Jerry Barca '99 | May 3, 2019
A few things indicated that the world premiere for the documentary film Hesburgh might be different, but nothing had prepared director Patrick Creadon ’89 for what he witnessed that night in the theater. He never expected to hear so many sniffles and choked-back sobs.
Washington, D.C., moviegoers had filled theater 1 at the E Street Cinema during the dinner hour on Father’s Day 2018. Dozens of others had lined up outside, hoping to grab seats left empty by those who’d bought advanced tickets.
After 104 minutes, the credits rolled on the story of Rev. Theodore M. Hesburgh, CSC, a leader in education and civil rights and a priest who could bridge divides, resolve conflicts and create new possibilities where none had previously existed.
As she led the post-screening Q&A, veteran journalist Anne Thompson ’79 of NBC News had to stop a couple of times because she had become so emotional.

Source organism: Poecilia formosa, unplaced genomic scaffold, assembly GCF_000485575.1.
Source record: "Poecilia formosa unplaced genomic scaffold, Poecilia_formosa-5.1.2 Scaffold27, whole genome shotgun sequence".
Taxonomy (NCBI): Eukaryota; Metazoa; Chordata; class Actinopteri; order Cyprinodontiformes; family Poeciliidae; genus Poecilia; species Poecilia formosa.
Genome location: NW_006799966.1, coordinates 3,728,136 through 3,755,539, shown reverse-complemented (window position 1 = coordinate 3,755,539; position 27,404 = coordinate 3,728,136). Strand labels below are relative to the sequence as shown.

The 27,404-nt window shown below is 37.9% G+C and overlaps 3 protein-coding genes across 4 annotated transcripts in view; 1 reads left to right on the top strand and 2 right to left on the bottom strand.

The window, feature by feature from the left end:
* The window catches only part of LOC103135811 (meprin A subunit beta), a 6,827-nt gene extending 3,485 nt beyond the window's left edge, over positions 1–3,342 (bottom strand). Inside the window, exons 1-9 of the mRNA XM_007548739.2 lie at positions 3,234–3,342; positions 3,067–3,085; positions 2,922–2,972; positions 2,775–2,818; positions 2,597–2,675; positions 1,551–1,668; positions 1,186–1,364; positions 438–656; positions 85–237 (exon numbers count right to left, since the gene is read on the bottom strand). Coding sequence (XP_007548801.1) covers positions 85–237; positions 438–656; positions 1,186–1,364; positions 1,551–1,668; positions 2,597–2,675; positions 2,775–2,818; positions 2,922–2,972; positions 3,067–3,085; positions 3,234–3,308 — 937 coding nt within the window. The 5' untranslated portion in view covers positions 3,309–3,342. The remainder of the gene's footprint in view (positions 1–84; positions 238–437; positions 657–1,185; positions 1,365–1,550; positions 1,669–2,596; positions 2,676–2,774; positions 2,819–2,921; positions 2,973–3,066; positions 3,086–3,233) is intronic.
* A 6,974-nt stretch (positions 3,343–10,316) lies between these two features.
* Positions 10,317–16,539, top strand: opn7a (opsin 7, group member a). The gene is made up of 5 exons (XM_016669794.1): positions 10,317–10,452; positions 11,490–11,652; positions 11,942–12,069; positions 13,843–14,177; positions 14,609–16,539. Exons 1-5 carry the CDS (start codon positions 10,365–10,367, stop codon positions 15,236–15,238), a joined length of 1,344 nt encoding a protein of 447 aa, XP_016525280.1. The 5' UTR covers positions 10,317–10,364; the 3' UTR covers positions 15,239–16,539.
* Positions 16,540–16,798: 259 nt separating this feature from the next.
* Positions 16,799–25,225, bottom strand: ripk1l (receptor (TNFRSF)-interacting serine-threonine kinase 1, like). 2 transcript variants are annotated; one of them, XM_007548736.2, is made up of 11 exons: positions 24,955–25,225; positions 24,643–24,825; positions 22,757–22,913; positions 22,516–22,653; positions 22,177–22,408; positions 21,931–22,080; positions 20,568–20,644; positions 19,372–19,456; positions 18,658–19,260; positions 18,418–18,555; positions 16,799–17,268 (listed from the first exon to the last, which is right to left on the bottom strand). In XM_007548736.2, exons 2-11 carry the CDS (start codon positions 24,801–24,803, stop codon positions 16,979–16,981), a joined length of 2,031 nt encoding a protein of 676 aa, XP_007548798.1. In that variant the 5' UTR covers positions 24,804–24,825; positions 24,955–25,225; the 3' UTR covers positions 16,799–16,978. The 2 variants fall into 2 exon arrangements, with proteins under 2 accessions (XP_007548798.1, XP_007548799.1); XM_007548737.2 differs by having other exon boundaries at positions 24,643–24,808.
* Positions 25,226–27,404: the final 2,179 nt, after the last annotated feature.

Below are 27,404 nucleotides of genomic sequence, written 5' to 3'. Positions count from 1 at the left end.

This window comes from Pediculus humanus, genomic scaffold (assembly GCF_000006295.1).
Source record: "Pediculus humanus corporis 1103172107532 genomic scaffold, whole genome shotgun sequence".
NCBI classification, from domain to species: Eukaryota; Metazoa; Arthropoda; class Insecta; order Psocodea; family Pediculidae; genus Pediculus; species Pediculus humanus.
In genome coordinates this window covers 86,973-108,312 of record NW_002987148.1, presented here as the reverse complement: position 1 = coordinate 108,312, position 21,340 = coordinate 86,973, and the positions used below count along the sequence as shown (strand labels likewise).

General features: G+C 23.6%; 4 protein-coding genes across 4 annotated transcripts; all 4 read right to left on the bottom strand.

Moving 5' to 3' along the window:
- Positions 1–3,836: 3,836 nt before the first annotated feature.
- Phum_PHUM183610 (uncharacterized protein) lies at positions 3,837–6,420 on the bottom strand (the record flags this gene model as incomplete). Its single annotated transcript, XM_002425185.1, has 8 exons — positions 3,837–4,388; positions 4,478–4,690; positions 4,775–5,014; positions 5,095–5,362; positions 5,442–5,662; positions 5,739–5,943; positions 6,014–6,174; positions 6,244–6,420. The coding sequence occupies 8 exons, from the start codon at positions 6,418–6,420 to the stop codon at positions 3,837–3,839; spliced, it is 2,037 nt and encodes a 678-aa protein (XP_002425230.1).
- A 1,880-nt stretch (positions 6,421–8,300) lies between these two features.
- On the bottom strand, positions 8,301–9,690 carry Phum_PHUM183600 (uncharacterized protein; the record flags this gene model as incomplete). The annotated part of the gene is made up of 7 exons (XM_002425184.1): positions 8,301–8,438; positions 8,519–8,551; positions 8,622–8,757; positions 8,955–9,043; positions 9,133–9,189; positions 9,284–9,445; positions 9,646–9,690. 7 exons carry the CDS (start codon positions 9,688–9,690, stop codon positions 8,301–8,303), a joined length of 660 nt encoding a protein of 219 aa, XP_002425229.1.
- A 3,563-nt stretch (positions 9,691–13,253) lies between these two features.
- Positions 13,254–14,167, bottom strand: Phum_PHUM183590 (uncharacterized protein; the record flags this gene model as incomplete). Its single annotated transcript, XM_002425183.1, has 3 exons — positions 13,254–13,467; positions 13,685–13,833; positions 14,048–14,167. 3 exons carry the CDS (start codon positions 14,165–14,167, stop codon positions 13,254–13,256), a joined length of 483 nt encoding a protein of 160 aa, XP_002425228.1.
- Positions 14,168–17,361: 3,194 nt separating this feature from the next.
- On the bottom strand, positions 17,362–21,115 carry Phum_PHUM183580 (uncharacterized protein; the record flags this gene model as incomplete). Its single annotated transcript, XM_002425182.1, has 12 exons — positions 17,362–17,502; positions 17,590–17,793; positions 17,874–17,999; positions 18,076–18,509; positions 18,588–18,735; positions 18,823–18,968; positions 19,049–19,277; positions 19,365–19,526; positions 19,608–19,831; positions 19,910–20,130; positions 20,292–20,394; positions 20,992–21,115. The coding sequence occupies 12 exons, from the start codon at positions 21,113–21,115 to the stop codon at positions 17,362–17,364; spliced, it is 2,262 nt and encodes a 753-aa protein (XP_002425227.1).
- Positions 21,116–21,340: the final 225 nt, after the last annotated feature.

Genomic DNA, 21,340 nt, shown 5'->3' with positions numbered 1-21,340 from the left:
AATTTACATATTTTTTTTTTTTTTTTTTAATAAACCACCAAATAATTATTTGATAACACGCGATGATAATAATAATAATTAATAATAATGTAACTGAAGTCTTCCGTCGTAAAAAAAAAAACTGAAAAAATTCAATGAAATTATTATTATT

“I realized that night we had something special,” Creadon said.
Before this premiere at the American Film Institute’s documentary festival, the team behind Hesburgh thought the film might get airtime on public television, and maybe would play in a few theaters in Chicago, New York and South Bend.
The response in Washington that night changed things: Hesburgh will screen in Chicago on April 26 and begin a theatrical run throughout the country starting on May 3.
How exactly did a documentary film about a Catholic priest make its way to a nationwide release? That story involves the FBI, a trip to 30 Rockefeller Center, a 26-year-old who bet on himself and Creadon’s vision for a story he believes the country needs to see right now.
Read more here.